Tag: Hamlet

Trump Is Again Playing Hamlet Over Shutting Down The Government

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“To shut down or not to shut down” is what Donald Trump is yet again agonizing over right before our eyes.

I first posted about Trump’s tendency to be overly melodramatic about this question in September when he endlessly shared his thoughts about whether he would shut down the government if he didn’t get the money he wanted to start construction on his wall between the United States and Mexico. One day it was yes (“to be”) and the next day it was maybe or no (‘not to be”).

And some days it was both and, therefore, the Trump version of the whole soliloquy from “Hamlet.”

Ultimately, the answer was no shutdown. Despite his repeated threats that it was funds for his wall or else, Trump ultimately signed a continuing resolution without getting anything. In the end, he wussed out.

This may not say much about what Trump is going to do this time. After all, the situation is somewhat different given the impending Democratic takeover of the House of Representatives in less than six weeks and the perception by many that this is Trump’s last chance to fund his wall.

But given that big change, it’s noteworthy that Trump seems to be just as conflicted about a shutdown now as he was back in September. He continues to be anything but resolute and is using very Hamlet-like conditional language (“would” and “could” instead of “will”) to explain what he might do.

And his answer not only has changed daily, it’s been changing hourly. As reported today by Jacqueline Alemany in The Washington PostTrump said two very different things in separate interviews on Wednesday. He told the Post “he was open to Plan B” if Congress didn’t provide the full $5 billion he wants for his wall but told Politico that he was ‘totally willing’ to shut the government down in the fight.”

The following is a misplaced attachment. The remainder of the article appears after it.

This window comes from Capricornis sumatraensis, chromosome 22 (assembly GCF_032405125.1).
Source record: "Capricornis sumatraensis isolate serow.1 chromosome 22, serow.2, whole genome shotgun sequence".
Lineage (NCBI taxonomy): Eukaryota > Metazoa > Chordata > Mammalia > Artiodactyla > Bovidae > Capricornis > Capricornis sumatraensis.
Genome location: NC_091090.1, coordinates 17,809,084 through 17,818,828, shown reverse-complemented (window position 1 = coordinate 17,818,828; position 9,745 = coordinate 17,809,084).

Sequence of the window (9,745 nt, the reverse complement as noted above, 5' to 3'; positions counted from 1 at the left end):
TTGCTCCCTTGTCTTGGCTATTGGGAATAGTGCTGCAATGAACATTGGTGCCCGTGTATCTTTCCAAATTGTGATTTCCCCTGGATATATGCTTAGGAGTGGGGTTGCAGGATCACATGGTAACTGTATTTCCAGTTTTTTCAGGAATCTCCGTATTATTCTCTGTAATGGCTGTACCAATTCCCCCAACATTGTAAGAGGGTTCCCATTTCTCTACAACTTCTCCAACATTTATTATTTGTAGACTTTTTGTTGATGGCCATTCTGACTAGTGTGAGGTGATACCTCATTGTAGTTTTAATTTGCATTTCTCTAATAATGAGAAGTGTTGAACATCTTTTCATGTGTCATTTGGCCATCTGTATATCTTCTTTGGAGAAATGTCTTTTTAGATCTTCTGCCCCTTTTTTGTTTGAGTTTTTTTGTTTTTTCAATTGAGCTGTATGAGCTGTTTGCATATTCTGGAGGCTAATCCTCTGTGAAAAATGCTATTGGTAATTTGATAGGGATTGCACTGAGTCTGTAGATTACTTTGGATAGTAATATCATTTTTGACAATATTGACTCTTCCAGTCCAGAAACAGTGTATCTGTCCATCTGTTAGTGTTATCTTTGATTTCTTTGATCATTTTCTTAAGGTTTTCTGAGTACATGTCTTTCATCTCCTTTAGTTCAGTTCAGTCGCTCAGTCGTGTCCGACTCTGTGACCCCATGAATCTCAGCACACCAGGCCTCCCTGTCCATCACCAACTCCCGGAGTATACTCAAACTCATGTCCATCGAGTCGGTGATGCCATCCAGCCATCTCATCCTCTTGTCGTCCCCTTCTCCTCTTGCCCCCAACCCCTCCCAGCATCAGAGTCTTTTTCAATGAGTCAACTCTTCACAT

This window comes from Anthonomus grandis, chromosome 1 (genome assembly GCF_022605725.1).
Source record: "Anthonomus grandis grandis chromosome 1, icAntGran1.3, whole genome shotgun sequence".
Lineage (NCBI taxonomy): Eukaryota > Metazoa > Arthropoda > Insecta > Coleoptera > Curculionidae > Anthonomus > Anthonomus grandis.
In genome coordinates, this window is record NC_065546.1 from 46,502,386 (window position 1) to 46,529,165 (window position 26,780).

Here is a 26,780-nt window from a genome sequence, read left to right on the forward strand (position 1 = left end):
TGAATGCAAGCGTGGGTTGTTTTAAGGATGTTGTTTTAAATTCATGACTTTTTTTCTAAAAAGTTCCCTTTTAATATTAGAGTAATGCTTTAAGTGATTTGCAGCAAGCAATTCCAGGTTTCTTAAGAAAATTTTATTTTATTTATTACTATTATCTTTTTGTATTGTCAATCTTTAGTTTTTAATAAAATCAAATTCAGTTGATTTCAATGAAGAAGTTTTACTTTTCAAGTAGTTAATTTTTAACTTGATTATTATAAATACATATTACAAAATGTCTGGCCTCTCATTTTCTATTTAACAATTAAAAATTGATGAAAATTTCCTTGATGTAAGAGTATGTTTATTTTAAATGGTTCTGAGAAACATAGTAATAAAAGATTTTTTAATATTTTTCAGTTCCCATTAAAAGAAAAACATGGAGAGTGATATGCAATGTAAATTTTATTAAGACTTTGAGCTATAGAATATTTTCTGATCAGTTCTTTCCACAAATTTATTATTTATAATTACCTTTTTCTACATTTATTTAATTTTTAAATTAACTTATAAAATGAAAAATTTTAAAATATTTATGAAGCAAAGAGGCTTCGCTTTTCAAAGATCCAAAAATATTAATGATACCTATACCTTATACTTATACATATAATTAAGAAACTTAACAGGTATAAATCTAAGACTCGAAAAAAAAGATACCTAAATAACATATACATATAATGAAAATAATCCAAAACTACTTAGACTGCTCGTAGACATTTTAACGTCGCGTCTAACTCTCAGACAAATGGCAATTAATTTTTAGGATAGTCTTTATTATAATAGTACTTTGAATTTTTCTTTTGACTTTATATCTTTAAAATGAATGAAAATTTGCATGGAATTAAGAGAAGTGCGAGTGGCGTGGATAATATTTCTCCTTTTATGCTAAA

All of this points out two very important things as far as a government shutdown next week is concerned.

First, Trump himself is not yet sure about either what he wants to or will do.

Second, anything Trump says each day between now and midnight next Friday must be taken with a whole shaker rather than just a grain of salt.

Follow Stan Collender on Twitter by clicking here at @thebudgetguy.

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Trump Has Become Hamlet. To Shut Down Or Not To Shutdown: That Is The Question

Hamlet.jpeg

The question of whether President Donald Trump will shut down the federal government has now become the budget equivalent of a scene from Shakespeare’s “Hamlet,” with Trump endlessly reciting his own version of the “To be or not to be” soliloquy.

As a result, with just 7 legislative days to go before the end of the fiscal year, and even though congressional Republican leaders are trying hard to prevent it from happening, there’s still little-to-no certainty about whether Trump will cause the government to shut its doors if he doesn’t get the billions of dollars he wants to build a wall between the United States and Mexico.